When Stormin Norman said ‘no,’ he meant it
For this reporter, the breaking news that retired Gen. H. Norman Schwarzkopf died at age 78 brought back a memory about the colorful general with the explosive temper: how, upon returning home as the heroic commander of triumphant coalition forces in Operation Desert Storm, Schwarzkopf was immediately boomed for political office.
And like so much else in his many years in uniform, “Stormin’ Norman” said “no”—and he meant it.
Like Dwight Eisenhower after World War II, Schwarzkopf was boomed for office in both major parties.
“We want to run Schwarzkopf against (Democratic Sen. Bob) Graham in Florida next year,” Florida House Republican Leader Jim Lombard told me in 1991, as Schwarzkopf was settling down in Tampa for his final command as commander-in-chief of U.S. Central Command, the headquarters responsible for U.S. military and security concerns in nearly 20 countries from the eastern Mediterranean and Africa to Pakistan, “and then after that, who knows?”
The late columnist William Safire saw Schwarzkopf going for the top job without need of a lower office. In a 1991 column in the New York Times envisioning the world in five years, Safire saw Vice President Dan Quayle seeking the Republican nomination and “Norm Schwarzkopf” running for president as a Democrat. Safire also saw a lot of other things in 1991 that didn’t happen in 1996, such as British politician and now-BBC chairman Chris Patten becoming prime minister on a platform to the right of Margaret Thatcher.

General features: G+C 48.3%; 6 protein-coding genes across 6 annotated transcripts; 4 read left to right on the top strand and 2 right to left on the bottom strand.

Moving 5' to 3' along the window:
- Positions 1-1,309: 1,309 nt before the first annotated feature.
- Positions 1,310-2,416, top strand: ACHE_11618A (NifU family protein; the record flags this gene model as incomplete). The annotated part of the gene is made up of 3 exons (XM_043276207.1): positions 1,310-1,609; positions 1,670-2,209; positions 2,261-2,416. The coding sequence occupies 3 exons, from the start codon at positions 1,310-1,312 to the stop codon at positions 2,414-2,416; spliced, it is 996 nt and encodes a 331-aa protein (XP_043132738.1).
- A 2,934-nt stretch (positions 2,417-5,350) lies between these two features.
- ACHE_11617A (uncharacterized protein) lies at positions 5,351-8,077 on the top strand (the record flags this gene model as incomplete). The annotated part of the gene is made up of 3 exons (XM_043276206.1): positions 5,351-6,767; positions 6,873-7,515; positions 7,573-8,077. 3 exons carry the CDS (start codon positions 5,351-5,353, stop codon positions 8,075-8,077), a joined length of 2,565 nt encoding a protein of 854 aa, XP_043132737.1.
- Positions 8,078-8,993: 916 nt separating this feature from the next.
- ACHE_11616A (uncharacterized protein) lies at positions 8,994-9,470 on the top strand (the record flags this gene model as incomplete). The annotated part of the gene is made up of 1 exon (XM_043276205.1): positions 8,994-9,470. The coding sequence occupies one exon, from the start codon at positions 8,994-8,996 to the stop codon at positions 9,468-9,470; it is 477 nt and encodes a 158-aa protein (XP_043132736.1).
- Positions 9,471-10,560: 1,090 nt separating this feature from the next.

But Schwarzkopf had no interest in politics and, upon retiring from the military, he simply, retired. After a brief stint as a television news analyst, he settled down in Tampa, Florida (where he lived until his death), served on the board of Remington, and became involved in various charities. Office-seekers easily sought his endorsement but to no avail. It wasn’t until 2004 that he made his first public endorsement of a candidate when he came out for President George W. Bush in his winning re-election bid against Democrat John Kerry.
But, by the end of 2004, Schwarzkopf had grown disillusioned with the Bush policies in Iraq and with Secretary of Defense Donald Rumsfeld. In 2008, the retired general strongly endorsed John McCain for President over Barack Obama.
Before retiring from the military, Schwarzkopf declined the position of Army chief of staff. Many who admired the bluntness of the general they called “Stormin’ Norman” and “the Bear” privately breathed a sigh of relief. The same style that had earned him combat decorations in Vietnam and a victory in Desert Storm might not have served the general so well in the backroom wheelings and dealings on Capitol Hill, which a service commandant must master.
Norman Schwarzkopf knew best that his own style might not have had staying power in the political hustings. As one wag put it amid all the “Run, Norm, Run” talk of 20 years ago: “Can you picture one of these blow-dried, smooth talking consultants telling him what to do?”